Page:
Can student evaluations hinder active learning?

How might student evaluations hinder efforts to engage students more actively in their own learning?

CC-BY-NC-SA by Kevin Lim on Flickr

CC-BY-NC-SA by Kevin Lim on Flickr

In a recent study comparing student evaluations of teachers with different levels of teaching experience, the more experienced teachers fared worse off…

“To summarize the findings: because they didn’t teach to the test, the professors who instilled the deepest learning in their students came out looking the worst in terms of student evaluations and initial exam performance. To me, these results were staggering, and I don’t say that lightly.” –  Nate Kornell, Do the Best Professors Get the Worst Ratings? Psychology Today

In my experience students are not especially excited by the prospect of being more engaged with their education. Questions like, “What do I need to do to get an A (or a B or to pass this class)?”, and “is this going to be on the final?” are indications that they aren’t necessarily looking for the deeper experience and they might be a little overwhelmed. So, when we say our class is hard, and that this is a good thing, they are probably rolling their eyes and checking out the schedule for drop and add.

How do we go about rewarding innovative teaching and academic rigor when students are more likely to complain than to embrace such efforts?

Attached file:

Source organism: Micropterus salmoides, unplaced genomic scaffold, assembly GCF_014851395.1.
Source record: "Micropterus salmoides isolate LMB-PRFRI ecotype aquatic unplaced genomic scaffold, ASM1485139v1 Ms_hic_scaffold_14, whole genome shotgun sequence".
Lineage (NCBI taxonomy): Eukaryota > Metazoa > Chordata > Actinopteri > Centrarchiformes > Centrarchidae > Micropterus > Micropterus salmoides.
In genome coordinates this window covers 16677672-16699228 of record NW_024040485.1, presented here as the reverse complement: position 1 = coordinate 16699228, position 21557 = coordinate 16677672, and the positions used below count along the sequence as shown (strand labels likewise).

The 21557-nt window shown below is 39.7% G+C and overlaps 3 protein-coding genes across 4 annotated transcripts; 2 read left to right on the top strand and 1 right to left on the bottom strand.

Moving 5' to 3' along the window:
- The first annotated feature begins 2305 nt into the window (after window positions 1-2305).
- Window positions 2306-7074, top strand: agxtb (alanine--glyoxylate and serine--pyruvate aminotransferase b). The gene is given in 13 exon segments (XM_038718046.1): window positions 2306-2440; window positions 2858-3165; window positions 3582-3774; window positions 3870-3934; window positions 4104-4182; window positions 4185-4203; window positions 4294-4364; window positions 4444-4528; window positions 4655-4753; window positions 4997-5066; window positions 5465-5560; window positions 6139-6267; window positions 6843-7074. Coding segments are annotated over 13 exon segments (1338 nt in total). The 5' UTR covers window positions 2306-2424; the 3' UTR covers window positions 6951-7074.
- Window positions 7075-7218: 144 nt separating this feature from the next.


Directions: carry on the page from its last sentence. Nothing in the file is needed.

Student evaluations need not focus exclusively on perceived teacher performance, but might also ask students to evaluate their own efforts, expectations, and performance. Rather than asking whether the class started on time, or did the instructor seem prepared, the survey might instead focus on student engagement and academic challenge.

The Community College Survey of Student Engagement (CCSSE) is designed to gather information about the student experience in regards to learner engagement at the institutional level. The questions inform the following five benchmarks of “effective educational practice in community colleges”: active and collaborative learning, student effort, academic challenge, student-faculty interaction, and support for learners.

By framing questions around the benchmarks we can focus on those metrics we believe are the more valid indicators of quality learning.

Sample questions could include:

I found this course challenging
[ ] Strongly agree [] Agree [] Disagree [] Strongly Disagree

I spent a greater amount of time on my assignments than expected
[ ] Strongly agree [] Agree [] Disagree [] Strongly Disagree

This course provided opportunities for collaboration with other students
[ ] Strongly agree [] Agree [] Disagree [] Strongly Disagree

And more… my instructor was available to answer questions, I received timely feedback on my performance, I was provided links to support resources, etc.

You get the idea.

Student evaluations can potentially offer feedback that is useful in our efforts to improve course design and delivery; while at the same time, encourage new faculty to adopt a more active and collaborative learning style and to embrace innovation as opposed to just “teaching to the test”.

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